Please comment on a comparison of the Crowther multi chine and similar wider V-hulls such as Crowther amas and Cross 12 m hard chine with approx. 45 degree chine hull. Waterline is below chine so turbulence should not be a factor in fairly smooth seas. I have also heard of monohull aficionados preaching the value of chines.
Without having the actual lines plans in front of me, it's hard to make a direct comparison, but please refer to my article on 'Basic Ways to Use Plywood' for general trends and relative complexities.
As far as chine-built boats in general—yes, I am also somewhat of a fan. IF well designed—and they not all are!—they can certainly perform acceptably well and look good too, as the chine lines (if kept with fairly straight sheer) can really help to make the boat 'look' fast. They also work well for monohull planing forms but add resistance for most multihulls as either the chine drops below the waterline to give the hull enough displacement, or the hulls end up too Vee'd and give an increase in frictional resistance compared to a round bilge boat.
Veed hulls do 'track' very well and may slip less to leeward. The chine can also help to gently break up waves though this may make the boat slightly slower in the process. (Just like a Lapstrake boat can have a very kindly ride in waves—but then be slower. The Lapstrake Folkboats being but one example.)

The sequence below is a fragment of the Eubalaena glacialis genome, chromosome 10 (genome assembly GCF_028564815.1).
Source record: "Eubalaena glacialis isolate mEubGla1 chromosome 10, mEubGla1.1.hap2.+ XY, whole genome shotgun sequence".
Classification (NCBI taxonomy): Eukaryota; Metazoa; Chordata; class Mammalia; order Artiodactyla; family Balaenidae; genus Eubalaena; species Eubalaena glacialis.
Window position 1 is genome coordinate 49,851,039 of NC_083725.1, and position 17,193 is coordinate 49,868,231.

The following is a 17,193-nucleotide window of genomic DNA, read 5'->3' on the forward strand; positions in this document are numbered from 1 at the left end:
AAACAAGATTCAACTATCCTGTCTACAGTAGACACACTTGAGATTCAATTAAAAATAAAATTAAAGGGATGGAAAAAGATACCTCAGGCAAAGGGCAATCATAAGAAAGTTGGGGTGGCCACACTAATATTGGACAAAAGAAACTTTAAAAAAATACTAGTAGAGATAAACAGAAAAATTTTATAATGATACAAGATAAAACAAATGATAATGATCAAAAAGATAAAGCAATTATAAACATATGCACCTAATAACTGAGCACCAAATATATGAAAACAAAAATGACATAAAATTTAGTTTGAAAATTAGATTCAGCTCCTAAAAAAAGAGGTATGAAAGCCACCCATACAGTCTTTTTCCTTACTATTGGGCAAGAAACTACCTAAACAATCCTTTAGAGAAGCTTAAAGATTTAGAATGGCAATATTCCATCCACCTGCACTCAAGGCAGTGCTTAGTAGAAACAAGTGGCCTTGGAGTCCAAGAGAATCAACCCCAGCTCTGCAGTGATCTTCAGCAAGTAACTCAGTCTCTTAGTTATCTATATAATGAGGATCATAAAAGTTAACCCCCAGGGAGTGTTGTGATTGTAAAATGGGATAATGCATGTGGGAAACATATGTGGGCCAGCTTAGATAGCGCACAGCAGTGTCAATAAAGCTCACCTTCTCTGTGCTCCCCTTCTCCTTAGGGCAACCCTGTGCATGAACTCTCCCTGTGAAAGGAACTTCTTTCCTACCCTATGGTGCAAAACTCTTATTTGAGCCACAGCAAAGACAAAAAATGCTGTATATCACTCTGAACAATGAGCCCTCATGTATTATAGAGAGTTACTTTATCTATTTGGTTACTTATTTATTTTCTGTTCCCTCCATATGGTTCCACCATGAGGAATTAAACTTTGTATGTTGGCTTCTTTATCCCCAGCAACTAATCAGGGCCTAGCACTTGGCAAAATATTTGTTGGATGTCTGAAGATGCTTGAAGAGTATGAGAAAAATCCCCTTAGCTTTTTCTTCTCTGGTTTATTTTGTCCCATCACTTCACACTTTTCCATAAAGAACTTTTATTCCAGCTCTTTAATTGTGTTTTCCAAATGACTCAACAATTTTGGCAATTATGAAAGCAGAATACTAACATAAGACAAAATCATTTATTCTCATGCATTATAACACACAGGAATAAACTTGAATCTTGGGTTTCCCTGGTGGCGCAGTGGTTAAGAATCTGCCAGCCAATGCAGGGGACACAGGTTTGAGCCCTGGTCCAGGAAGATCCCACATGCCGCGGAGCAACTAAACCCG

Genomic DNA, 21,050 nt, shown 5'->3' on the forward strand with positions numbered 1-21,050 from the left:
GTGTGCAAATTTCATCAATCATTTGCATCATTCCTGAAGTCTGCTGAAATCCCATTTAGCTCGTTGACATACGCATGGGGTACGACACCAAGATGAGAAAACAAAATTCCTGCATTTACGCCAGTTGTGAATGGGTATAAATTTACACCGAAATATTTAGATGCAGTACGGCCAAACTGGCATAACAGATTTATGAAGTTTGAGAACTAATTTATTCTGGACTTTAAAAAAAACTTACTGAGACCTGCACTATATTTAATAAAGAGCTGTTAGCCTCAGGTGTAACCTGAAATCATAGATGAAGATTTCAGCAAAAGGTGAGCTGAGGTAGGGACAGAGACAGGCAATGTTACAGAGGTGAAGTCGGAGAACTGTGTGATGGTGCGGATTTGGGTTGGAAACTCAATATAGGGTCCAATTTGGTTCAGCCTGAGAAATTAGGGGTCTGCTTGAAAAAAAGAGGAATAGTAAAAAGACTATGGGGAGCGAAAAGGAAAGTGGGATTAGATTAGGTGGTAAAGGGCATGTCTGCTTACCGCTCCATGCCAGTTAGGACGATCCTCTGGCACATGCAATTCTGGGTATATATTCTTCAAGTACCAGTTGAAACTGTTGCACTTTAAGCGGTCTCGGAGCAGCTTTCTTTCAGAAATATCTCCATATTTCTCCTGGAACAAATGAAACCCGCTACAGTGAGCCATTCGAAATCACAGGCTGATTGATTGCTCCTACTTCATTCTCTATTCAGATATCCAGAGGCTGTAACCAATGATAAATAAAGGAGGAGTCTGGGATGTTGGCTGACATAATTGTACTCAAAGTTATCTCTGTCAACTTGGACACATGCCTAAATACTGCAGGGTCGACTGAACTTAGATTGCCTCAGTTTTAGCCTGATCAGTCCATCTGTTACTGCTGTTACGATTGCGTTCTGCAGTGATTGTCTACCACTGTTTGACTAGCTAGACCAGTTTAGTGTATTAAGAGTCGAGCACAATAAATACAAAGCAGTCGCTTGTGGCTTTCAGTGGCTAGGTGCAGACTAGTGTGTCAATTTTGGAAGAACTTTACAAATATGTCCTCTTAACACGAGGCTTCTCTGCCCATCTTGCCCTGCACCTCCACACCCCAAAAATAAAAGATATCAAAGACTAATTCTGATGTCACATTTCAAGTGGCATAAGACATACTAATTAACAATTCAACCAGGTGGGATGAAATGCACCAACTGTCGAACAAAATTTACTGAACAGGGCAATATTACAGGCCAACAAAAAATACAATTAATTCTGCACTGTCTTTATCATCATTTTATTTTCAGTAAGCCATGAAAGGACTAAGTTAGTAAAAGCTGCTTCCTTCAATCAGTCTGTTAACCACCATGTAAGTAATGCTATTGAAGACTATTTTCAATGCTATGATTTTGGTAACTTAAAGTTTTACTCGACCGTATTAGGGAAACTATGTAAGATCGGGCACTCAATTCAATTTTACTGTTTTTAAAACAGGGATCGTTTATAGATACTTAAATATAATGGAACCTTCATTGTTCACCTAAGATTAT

But today, there are also some interesting round bilge alternatives that are no harder to build than the early chine ply boats (see the various METHODS articles—particularly the Radius Chine, Strip Hulls and KSS. One important aspect of round bilge is the association with professional boatbuilding. IF you build to high quality, a round bilge boat will typically have greater resale value than one with a hard chine—and be faster in most conditions.
Mike Waters NA
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